Search billions of records on Ancestry.com

The Oregonian, Portland, OR., December 12, 1965, page 46
Includes three photographs.

One was titled: FROM THIS forested hillside on the 100,000-acre St. Regis Tree Farm, nestled on the rim on the Glenwood Basin, Mt. Adams is seen rising an imposing 10,000 feet above the valley. The forest scene is as spectacular today as it was when selective logging began. Trees were cultivated as a crop beginning in 1939.

One was titled: RESIDENT MANAGER Ward Smith and Forest Manager George Herion study this Ponderosa pine before making decision to mark for harvesting or leave standing for the next time around. This tree will remain in the stand to provide seed for regeneration and will continue its growth and be merchantable at the next harvest. This is one of the fastest growing Ponderosa stands in the country.

One was titled: ALL SIGN'S of the selective logging operation have disappeared as undergrowth covers stumps and the grove takes on a park-like appearance. Initial harvest improved wildlife habitat and recreational uses. Soil and water protection is assured by the remaining stand. Area produces 60 million board feet of timber a year.

SELECTIVE CUTTING PLAN SPURS TIMBER GROWTH

     KLICKITAT, Wash. (Special) - A milestone in forest land management is taking place here in the western pine timber country of Klickitat, Washington.
     A selective logging program that began in 1939 came full cycle when St. Regis logging crews made the second largest of merchantable timber on part of their 100,000-acre tract.
     The second time around was a long time coming. In between, there were 26 years of changes and innovations in forest management. A different kind of success story was in the making during this era when the steam locomotive and the crosscut gave way to diesel trucks and the powersaw.
     This transition was more than a physical change. It was the dawning of a new concept in total land management.
     In 1938, the Klickitat operation of the J. Neils Lumber Company was at the crossroads of decision. The four sons of founder Julius Neils -- Paul, Gerhard, George and Walter -- were faced with charting the future course of the business.
     For two years they had been researching, with the aid of state and federal agencies, the economic feasibility of sustained forest production on the lands within the Klickitat River drainage.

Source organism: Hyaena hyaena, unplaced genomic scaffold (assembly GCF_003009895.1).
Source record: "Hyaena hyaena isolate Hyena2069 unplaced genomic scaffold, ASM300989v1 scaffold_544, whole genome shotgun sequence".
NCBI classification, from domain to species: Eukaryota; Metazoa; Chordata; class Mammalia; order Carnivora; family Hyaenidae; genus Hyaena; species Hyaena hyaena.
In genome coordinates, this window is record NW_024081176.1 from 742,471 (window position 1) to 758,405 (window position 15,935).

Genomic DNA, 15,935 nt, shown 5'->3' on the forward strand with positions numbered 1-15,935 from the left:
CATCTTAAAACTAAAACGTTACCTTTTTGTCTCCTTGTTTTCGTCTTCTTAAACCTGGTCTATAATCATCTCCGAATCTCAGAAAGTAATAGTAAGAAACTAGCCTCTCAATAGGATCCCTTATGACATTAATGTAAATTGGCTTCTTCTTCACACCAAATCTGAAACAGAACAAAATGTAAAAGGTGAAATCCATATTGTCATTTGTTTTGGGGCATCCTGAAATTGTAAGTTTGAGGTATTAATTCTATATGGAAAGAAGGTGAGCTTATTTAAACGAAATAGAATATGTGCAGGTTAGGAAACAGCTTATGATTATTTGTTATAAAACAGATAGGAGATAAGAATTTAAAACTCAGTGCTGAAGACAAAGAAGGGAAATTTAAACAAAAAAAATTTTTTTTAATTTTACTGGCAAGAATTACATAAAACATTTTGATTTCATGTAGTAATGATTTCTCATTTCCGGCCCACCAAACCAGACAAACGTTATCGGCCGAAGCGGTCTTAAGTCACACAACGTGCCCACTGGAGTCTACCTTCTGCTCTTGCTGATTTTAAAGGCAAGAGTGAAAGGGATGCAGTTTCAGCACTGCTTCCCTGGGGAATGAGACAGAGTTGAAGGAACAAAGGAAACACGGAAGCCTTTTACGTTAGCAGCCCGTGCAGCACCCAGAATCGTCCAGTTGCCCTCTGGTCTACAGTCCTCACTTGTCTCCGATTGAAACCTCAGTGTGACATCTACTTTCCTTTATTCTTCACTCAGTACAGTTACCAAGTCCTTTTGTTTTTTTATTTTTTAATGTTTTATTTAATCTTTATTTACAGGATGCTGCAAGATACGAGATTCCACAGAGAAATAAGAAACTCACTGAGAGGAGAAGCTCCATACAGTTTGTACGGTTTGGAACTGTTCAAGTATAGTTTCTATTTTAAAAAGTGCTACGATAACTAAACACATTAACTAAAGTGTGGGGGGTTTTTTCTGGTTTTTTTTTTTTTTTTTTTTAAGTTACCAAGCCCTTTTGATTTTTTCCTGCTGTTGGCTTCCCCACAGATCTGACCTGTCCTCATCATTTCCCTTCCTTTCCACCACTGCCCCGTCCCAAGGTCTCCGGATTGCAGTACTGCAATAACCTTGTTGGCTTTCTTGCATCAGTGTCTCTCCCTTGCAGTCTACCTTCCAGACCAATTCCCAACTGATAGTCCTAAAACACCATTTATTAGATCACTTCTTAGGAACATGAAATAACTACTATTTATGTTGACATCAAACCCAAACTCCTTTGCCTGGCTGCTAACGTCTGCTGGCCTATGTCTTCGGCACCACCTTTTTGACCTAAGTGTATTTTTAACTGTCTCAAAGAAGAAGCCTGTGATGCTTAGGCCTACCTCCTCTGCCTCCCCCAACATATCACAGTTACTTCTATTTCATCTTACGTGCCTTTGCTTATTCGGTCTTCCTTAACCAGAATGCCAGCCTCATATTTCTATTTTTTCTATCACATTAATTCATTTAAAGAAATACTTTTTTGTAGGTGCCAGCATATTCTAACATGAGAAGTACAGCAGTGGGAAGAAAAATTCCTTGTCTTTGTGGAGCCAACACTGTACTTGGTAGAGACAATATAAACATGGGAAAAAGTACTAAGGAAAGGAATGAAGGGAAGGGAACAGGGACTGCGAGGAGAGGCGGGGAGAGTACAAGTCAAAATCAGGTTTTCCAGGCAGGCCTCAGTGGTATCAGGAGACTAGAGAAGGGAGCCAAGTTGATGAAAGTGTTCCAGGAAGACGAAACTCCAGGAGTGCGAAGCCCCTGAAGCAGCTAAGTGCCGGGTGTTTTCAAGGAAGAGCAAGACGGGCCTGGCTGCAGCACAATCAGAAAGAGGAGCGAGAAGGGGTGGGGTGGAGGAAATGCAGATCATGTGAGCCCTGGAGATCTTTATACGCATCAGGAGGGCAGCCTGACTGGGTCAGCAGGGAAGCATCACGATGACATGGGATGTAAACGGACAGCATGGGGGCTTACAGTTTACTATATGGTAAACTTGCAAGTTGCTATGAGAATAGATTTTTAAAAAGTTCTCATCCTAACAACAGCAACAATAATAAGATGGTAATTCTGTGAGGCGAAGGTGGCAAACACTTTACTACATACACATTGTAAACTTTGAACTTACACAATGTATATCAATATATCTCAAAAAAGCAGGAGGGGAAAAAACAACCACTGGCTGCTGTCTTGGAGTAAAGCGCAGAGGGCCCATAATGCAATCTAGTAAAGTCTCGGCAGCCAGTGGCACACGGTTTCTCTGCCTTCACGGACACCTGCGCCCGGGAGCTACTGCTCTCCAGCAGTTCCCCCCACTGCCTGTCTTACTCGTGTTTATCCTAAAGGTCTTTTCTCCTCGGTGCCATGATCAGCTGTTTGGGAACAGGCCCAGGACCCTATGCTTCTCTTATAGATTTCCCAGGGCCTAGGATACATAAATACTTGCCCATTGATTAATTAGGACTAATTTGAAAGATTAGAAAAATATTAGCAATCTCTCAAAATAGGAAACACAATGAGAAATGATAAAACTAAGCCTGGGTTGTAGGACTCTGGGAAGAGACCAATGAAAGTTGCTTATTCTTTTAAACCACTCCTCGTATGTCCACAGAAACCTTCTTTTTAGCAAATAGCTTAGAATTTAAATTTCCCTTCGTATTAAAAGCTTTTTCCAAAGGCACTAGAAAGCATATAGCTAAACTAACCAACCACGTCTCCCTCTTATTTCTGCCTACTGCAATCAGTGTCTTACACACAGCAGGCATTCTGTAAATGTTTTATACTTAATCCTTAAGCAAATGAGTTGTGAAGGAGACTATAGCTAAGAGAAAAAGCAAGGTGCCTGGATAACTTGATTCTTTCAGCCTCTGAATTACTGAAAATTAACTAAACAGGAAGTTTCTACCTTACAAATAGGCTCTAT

When they had reviewed all the research data, the decision was announced. "The trees of Klickitat will no longer be mined but, instead, will be cultivated as a crop."
     A lot of water has roared down the Klickitat since that decision was made. Today, Elmer Lofgren, chief forester for the J. Neils Klickitat operations of the St. Regis Co., walks through the forests where he marked the trees for the first harvesting 26 years ago.
     "This is the fastest growing Ponderosa pine stand in the country," Lofgren said, "and it still as beautiful as when we first started selective logging."
     Ward Smith, resident manager, steps out of the St. Regis office, and heads down the main street which makes a wide bend by the old depot and leads past a row of trim white houses. By the bridge at the street's end, Smith turns and looks back toward the mill. It is a small town, mostly a company-owned town, and most definitely a proud town, Smith said.
     "The J. Neils management objective in 1938 was to provide a sustained supply of wood from its private holdings, supplementing the allowable cut from the Yakima Indian Reservation, the State of Washington Department of Natural Resources and the Gifford Pinchot National Forest, to maintain the mill at a stable production level and support the economy of the area," Smith said.
     "When St. Regis took over the ownership in 1957, it continued that policy. A record of practically uninterrupted employment of over 300 persons in Klickitat and Glenwood is about the same work force employed when selective cutting was started," Smith said.
     Production has increased from 40 to 60 million board feet during that time and the company's timber land holdings have doubled to 100,000 acres. Greater utilization of the resources and improved access to previously inoperable areas contributed to the increased production.
     George Herion, Klickitat forest manager for St. Regis, roams the 100,000-acre tree farm coordinating all the activities from tree election to snaking the harvested trees to the loading area and log delivery to the mill pond. "Selective logging in Ponderosa pine requires intensive forest management," Harry and said. "Actually it goes beyond standard management. The forester must manage each tree."
     When the Klickitat program started in 1939, much of the stand in the original 50,000 acres was in 300 year-old trees. In the first harvesting, 20 percent of the trees in the stand -- half of the wood volume -- was cut. On the second time around, an average of 3 trees per acre will be harvested -- representing 60 percent of the standing volume of the residual old growth.
     While the original stand averaged 12,500 board feet per acre, its growth rate was at standstill or even declining due to the high mortality rate of mature trees. On the second time around, the volume per acre will be around 8,000 and 9,000 board feet.

[HOME]
©  Jeffrey L. Elmer